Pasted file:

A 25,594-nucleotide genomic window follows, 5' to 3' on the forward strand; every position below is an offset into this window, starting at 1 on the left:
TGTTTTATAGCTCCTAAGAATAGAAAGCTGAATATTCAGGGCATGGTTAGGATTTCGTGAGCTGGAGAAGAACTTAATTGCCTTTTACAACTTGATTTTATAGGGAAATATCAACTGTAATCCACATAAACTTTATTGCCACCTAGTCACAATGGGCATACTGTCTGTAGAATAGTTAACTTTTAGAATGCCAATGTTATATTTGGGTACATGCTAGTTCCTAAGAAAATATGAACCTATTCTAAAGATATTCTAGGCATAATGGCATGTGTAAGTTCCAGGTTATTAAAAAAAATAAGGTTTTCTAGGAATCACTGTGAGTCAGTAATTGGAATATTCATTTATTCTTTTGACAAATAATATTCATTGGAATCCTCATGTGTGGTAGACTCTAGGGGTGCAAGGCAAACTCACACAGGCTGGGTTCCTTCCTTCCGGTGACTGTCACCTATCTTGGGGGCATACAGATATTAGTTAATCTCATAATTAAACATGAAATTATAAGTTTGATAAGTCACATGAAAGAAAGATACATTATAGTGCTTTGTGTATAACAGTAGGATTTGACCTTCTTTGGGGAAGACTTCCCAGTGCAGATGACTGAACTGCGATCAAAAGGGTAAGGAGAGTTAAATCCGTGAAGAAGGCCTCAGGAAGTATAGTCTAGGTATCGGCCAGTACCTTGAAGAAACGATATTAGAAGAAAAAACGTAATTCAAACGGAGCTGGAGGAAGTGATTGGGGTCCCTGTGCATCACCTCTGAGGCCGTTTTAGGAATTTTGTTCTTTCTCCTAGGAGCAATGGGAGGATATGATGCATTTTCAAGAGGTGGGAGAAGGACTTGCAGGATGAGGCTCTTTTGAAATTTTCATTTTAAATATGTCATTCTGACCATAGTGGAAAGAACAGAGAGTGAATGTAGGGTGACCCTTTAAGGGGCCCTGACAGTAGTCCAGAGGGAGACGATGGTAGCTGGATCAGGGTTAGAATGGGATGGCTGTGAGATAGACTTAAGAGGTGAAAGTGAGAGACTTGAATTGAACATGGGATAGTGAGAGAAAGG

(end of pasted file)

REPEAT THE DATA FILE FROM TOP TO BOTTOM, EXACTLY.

A 25,594-nucleotide genomic window follows, 5' to 3' on the forward strand; every position below is an offset into this window, starting at 1 on the left:
TGTTTTATAGCTCCTAAGAATAGAAAGCTGAATATTCAGGGCATGGTTAGGATTTCGTGAGCTGGAGAAGAACTTAATTGCCTTTTACAACTTGATTTTATAGGGAAATATCAACTGTAATCCACATAAACTTTATTGCCACCTAGTCACAATGGGCATACTGTCTGTAGAATAGTTAACTTTTAGAATGCCAATGTTATATTTGGGTACATGCTAGTTCCTAAGAAAATATGAACCTATTCTAAAGATATTCTAGGCATAATGGCATGTGTAAGTTCCAGGTTATTAAAAAAAATAAGGTTTTCTAGGAATCACTGTGAGTCAGTAATTGGAATATTCATTTATTCTTTTGACAAATAATATTCATTGGAATCCTCATGTGTGGTAGACTCTAGGGGTGCAAGGCAAACTCACACAGGCTGGGTTCCTTCCTTCCGGTGACTGTCACCTATCTTGGGGGCATACAGATATTAGTTAATCTCATAATTAAACATGAAATTATAAGTTTGATAAGTCACATGAAAGAAAGATACATTATAGTGCTTTGTGTATAACAGTAGGATTTGACCTTCTTTGGGGAAGACTTCCCAGTGCAGATGACTGAACTGCGATCAAAAGGGTAAGGAGAGTTAAATCCGTGAAGAAGGCCTCAGGAAGTATAGTCTAGGTATCGGCCAGTACCTTGAAGAAACGATATTAGAAGAAAAAACGTAATTCAAACGGAGCTGGAGGAAGTGATTGGGGTCCCTGTGCATCACCTCTGAGGCCGTTTTAGGAATTTTGTTCTTTCTCCTAGGAGCAATGGGAGGATATGATGCATTTTCAAGAGGTGGGAGAAGGACTTGCAGGATGAGGCTCTTTTGAAATTTTCATTTTAAATATGTCATTCTGACCATAGTGGAAAGAACAGAGAGTGAATGTAGGGTGACCCTTTAAGGGGCCCTGACAGTAGTCCAGAGGGAGACGATGGTAGCTGGATCAGGGTTAGAATGGGATGGCTGTGAGATAGACTTAAGAGGTGAAAGTGAGAGACTTGAATTGAACATGGGATAGTGAGAGAAAGG